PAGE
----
Oddly the university of Exeter is sited in a stunning campus, on a large hill, acres and acres of trees and grass, some great old buildings, I wonder why the wanted to go an hour south to Helston ?? apart from the likelihood of being fed on by mosquitos, a la Canada, I would have thought their home base would have been as perfect! Also it seems somewhat childish and ill thought out!

  73. James Bull says:

    So what we are meant to do is go to bed when it gets dark and get up when it gets light and not travel at night apart from walking and only if it’s a clear moon/starlit night! Simple, then all the bugs would be happy!

    Can bugs be happy?
    James Bull

  74. Mike Wryley says:

    1200 bugs ? That’s a pretty sorry total for a university level study. Please supply an analysis of the cost per bug versus the number of PHDs and grad students receiving grant welfare for this project.
    I have another idea for a study, the common American toad, through a sheer act of genius, has also discovered that the bug buffet is conveniently located near almost every porch lamp. This brazen predator, probably made more aggressive due to climate change, might not only destroy the delicate balance of insomniac insects, but could even cause the axis of the earth to shift by lowering the center of gravity of the biosphere. Only a thorough analysis of toad droppings will allow a determination of the insect devastation. I think I could accomplish such a study for $247,789.69, plus a per diem and toad rental fees.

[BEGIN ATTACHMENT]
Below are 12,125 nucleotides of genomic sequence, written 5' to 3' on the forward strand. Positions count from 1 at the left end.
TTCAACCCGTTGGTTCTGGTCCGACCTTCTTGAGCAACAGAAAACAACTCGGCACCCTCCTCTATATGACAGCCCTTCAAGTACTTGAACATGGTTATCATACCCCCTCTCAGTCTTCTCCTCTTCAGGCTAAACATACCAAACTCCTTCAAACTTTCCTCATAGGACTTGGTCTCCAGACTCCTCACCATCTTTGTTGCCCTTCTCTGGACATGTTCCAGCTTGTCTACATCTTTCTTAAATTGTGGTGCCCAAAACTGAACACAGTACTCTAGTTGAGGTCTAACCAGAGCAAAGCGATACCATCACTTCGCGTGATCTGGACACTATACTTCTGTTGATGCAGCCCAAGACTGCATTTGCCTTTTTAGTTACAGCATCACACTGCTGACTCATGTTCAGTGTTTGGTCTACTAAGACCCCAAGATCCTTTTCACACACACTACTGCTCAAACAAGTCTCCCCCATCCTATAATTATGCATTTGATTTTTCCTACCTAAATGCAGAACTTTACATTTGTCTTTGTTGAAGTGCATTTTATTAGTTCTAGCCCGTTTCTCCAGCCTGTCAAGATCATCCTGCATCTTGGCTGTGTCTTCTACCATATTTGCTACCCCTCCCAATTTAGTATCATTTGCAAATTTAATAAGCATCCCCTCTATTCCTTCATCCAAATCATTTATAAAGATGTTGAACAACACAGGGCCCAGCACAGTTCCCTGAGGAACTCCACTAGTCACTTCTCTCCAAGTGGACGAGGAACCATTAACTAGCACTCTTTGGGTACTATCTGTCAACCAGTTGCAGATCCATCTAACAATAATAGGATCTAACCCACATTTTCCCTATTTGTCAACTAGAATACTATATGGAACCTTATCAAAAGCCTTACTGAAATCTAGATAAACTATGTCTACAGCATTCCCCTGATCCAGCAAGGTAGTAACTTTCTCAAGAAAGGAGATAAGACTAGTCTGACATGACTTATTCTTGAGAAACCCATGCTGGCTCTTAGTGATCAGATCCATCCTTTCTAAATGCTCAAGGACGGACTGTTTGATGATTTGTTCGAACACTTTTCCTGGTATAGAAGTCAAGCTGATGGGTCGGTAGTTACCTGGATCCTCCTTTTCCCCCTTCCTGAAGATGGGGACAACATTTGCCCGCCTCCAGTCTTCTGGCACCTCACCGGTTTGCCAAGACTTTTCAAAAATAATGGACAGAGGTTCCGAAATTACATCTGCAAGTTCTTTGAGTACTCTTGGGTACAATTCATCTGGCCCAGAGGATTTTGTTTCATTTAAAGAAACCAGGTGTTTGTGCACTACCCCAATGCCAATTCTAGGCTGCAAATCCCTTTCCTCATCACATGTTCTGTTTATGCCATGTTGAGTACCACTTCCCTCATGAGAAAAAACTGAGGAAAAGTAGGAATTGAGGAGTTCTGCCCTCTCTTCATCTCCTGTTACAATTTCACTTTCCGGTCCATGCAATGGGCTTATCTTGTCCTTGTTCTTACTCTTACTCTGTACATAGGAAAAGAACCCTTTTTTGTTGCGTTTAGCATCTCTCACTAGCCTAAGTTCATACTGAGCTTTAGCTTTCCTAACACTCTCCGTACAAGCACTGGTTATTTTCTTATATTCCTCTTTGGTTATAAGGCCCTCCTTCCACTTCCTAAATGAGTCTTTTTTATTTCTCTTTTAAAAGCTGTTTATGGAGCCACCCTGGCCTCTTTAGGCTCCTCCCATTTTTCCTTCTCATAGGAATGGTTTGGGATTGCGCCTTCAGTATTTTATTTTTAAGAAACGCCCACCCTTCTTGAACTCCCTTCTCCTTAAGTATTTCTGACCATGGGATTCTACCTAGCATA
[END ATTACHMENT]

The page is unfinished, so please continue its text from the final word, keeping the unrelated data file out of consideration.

.

  75. michael hart says:

    I think most of the comments here are being too generous towards this study.

    I read the materials and methods section, and guess what? They did not perform any control experiments by switching the street lights OFF at night. Neither did they report any control experiments by switching the street lights ON during the day time. Neither do the words “OFF” or “OUT” appear anywhere in the body of the article.

    At this point, words fail me.

  76. SocialBlunder says:

    Words probably fail you often when you don’t understand them. “They placed pitfall traps directly under and between street lamps that were 35 metres apart for a number of days and nights. This allowed them to compare, not only results for day and night, but also differences between areas under and away from street lights.”

  77. michael hart says:

    SocialBlunder says:
    May 23, 2012 at 8:14 pm

    “Words probably fail you often when you don’t understand them. “They placed pitfall traps directly under and between street lamps that were 35 metres apart for a number of days and nights. This allowed them to compare, not only results for day and night, but also differences between areas under and away from street lights.””

    No it does not. Focus on the science, not the words.
    They needed to do control experiments that allowed them to eliminate factors other than light.